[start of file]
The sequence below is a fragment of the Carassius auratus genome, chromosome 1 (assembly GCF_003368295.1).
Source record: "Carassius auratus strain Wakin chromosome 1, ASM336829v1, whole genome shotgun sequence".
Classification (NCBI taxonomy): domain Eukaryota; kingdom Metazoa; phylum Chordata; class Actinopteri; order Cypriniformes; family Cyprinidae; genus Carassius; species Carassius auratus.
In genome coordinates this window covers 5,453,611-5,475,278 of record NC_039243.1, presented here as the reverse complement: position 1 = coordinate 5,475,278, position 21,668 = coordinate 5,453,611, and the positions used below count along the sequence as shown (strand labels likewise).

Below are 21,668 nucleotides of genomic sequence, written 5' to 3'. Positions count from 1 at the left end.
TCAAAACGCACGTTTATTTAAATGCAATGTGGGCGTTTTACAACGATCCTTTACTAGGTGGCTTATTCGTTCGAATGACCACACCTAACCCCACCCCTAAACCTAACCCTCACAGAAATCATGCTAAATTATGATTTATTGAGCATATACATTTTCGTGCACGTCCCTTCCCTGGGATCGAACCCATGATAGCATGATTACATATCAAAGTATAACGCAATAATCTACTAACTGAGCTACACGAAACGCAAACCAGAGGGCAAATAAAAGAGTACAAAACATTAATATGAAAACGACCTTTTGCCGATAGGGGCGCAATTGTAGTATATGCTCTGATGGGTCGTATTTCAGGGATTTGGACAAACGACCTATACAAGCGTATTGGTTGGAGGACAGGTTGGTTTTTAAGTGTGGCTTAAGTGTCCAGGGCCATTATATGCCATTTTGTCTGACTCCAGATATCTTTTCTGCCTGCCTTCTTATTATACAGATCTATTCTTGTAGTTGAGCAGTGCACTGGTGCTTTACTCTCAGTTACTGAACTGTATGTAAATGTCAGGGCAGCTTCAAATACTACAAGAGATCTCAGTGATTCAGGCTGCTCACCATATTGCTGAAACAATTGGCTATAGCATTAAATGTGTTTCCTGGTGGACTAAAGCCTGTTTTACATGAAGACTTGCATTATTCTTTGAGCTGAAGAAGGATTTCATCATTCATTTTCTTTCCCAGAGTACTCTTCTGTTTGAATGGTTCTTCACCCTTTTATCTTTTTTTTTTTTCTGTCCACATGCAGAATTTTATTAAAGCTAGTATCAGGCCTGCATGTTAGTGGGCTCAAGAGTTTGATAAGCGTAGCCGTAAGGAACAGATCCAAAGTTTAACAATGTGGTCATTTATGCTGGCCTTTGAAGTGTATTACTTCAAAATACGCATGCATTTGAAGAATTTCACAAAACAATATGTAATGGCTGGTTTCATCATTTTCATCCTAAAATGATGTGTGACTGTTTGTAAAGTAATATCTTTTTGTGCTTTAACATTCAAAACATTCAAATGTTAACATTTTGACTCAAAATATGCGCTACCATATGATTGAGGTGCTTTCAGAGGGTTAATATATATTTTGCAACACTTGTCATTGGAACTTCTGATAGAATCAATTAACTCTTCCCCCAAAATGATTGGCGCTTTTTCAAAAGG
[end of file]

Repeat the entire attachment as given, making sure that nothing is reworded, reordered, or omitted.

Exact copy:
The sequence below is a fragment of the Carassius auratus genome, chromosome 1 (assembly GCF_003368295.1).
Source record: "Carassius auratus strain Wakin chromosome 1, ASM336829v1, whole genome shotgun sequence".
Classification (NCBI taxonomy): domain Eukaryota; kingdom Metazoa; phylum Chordata; class Actinopteri; order Cypriniformes; family Cyprinidae; genus Carassius; species Carassius auratus.
In genome coordinates this window covers 5,453,611-5,475,278 of record NC_039243.1, presented here as the reverse complement: position 1 = coordinate 5,475,278, position 21,668 = coordinate 5,453,611, and the positions used below count along the sequence as shown (strand labels likewise).

Below are 21,668 nucleotides of genomic sequence, written 5' to 3'. Positions count from 1 at the left end.
TCAAAACGCACGTTTATTTAAATGCAATGTGGGCGTTTTACAACGATCCTTTACTAGGTGGCTTATTCGTTCGAATGACCACACCTAACCCCACCCCTAAACCTAACCCTCACAGAAATCATGCTAAATTATGATTTATTGAGCATATACATTTTCGTGCACGTCCCTTCCCTGGGATCGAACCCATGATAGCATGATTACATATCAAAGTATAACGCAATAATCTACTAACTGAGCTACACGAAACGCAAACCAGAGGGCAAATAAAAGAGTACAAAACATTAATATGAAAACGACCTTTTGCCGATAGGGGCGCAATTGTAGTATATGCTCTGATGGGTCGTATTTCAGGGATTTGGACAAACGACCTATACAAGCGTATTGGTTGGAGGACAGGTTGGTTTTTAAGTGTGGCTTAAGTGTCCAGGGCCATTATATGCCATTTTGTCTGACTCCAGATATCTTTTCTGCCTGCCTTCTTATTATACAGATCTATTCTTGTAGTTGAGCAGTGCACTGGTGCTTTACTCTCAGTTACTGAACTGTATGTAAATGTCAGGGCAGCTTCAAATACTACAAGAGATCTCAGTGATTCAGGCTGCTCACCATATTGCTGAAACAATTGGCTATAGCATTAAATGTGTTTCCTGGTGGACTAAAGCCTGTTTTACATGAAGACTTGCATTATTCTTTGAGCTGAAGAAGGATTTCATCATTCATTTTCTTTCCCAGAGTACTCTTCTGTTTGAATGGTTCTTCACCCTTTTATCTTTTTTTTTTTTCTGTCCACATGCAGAATTTTATTAAAGCTAGTATCAGGCCTGCATGTTAGTGGGCTCAAGAGTTTGATAAGCGTAGCCGTAAGGAACAGATCCAAAGTTTAACAATGTGGTCATTTATGCTGGCCTTTGAAGTGTATTACTTCAAAATACGCATGCATTTGAAGAATTTCACAAAACAATATGTAATGGCTGGTTTCATCATTTTCATCCTAAAATGATGTGTGACTGTTTGTAAAGTAATATCTTTTTGTGCTTTAACATTCAAAACATTCAAATGTTAACATTTTGACTCAAAATATGCGCTACCATATGATTGAGGTGCTTTCAGAGGGTTAATATATATTTTGCAACACTTGTCATTGGAACTTCTGATAGAATCAATTAACTCTTCCCCCAAAATGATTGGCGCTTTTTCAAAAGG